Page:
Case presentation

We report a case of a 37 year old man of Indian ethnicity who had a thymectomy 16 years ago, in Oct 1989. He had presented with myasthenia gravis. Perioperatively the tumour was found to be adherent to the pericardium, left phrenic nerve, anterior chest wall and the left lung. A complete resection was reported and he did not receive chemotherapy or adjuvant radiotherapy at that time.

Apart from mild myasthenic symptoms managed with pyridostigmine, he had been well until early 2005 when he developed new left sided chest pain. CT scan of the thorax from March 2005 showed extensive involvement of the pleura on the left side with penetration of the diaphragm and invasion of the spleen (Masouka Stage IVA). The tumour was also wrapping around the aortic arch. He underwent an exploratory left thoracotomy in May 2005, but unfortunately surgical debulking was not possible and pleural biopsies were taken. The histology report was of a recurrent well differentiated thymic carcinoma (Fig. 1).

Figure 1
figure 1

Haematoxylin and eosin stains from biopsy of the thymic tumour.

Postoperatively he developed acute renal impairment and peripheral oedema. A renal biopsy in May 2005 confirmed minimal change nephropathy (Fig. 2). His renal impairment may have also been made worse by a degree of acute tubular necrosis post-operatively. At this stage his serum creatinine was 172 umol/L with a creatine clearance of 42 ml/min and he had significant proteinuria of 24 g/L with a serum albumin of 15 g/L. His WHO performance status was 1. He was therefore started on prednisolone 40 mg daily as initial treatment for his nephrotic syndrome and was subsequently referred for chemotherapy.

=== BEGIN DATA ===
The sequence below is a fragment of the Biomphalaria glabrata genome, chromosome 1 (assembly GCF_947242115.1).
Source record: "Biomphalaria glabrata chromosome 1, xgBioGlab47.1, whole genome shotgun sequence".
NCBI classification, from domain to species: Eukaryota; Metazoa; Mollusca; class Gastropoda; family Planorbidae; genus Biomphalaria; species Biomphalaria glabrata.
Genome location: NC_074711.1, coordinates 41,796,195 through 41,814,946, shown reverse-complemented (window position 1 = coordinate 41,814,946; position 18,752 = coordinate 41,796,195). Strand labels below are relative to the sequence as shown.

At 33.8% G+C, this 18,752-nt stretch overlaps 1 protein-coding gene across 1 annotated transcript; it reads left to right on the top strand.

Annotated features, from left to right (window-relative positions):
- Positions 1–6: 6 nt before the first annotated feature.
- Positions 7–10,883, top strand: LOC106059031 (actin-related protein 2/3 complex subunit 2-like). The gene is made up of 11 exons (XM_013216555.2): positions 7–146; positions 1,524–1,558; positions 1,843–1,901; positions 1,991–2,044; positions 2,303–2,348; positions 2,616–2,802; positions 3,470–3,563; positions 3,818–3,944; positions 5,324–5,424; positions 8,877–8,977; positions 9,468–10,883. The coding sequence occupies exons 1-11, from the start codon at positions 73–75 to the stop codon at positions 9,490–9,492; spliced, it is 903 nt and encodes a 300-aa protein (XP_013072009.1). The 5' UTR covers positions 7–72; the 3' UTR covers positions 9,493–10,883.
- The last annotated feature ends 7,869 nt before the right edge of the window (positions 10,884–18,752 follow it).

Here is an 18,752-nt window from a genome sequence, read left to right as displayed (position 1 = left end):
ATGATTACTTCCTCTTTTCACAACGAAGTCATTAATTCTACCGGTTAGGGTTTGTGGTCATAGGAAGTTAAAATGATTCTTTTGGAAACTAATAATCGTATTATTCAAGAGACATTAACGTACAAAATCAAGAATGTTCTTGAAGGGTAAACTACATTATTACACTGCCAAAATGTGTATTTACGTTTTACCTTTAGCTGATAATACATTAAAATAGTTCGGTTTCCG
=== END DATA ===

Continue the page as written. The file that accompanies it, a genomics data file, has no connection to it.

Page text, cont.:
Figure 2
figure 2

Electron microscopy demonstrating minimal change nephropathy.

Due to his renal dysfunction and proteinuria, he was initially commenced in June 2005 on epirubicin and cyclophosphamide (EC) chemotherapy at reduced doses of 37.5 mg/m2 and 300 mg/m2 respectively. Cycles were repeated every 3 weeks. 2nd and subsequent cycles were given at full doses of 70 mg/m2 and 600 mg/m2.

After 2 cycles of chemotherapy and 2 months treatment with prednisolone 40 mg daily, his nephropathy improved to a serum creatinine of 63 umol/L, serum albumin of 25 g/L and his proteinuria to under 6 g/L. This allowed for the addition of a platinum chemotherapy agent and for his steroid dose to be gradually tapered by approximately 5 mg every 2 weeks. In view of his recent nephropathy and ongoing proteinuria – carboplatin was chosen over cisplatin. The initial carboplatin dose was AUC 3.5 (calculated using the Calvert formula) and this was increased to AUC 4 and subsequently to AUC 5 in the following 4 cycles of carboplatin combination chemotherapy. He tolerated treatment extremely well and his renal function remained in the normal range throughout these 4 cycles. On completion of the 6 cycles of chemotherapy his serum creatinine was 81 umol/L, serum albumin 39 g/L and proteinuria 0.34 g/L.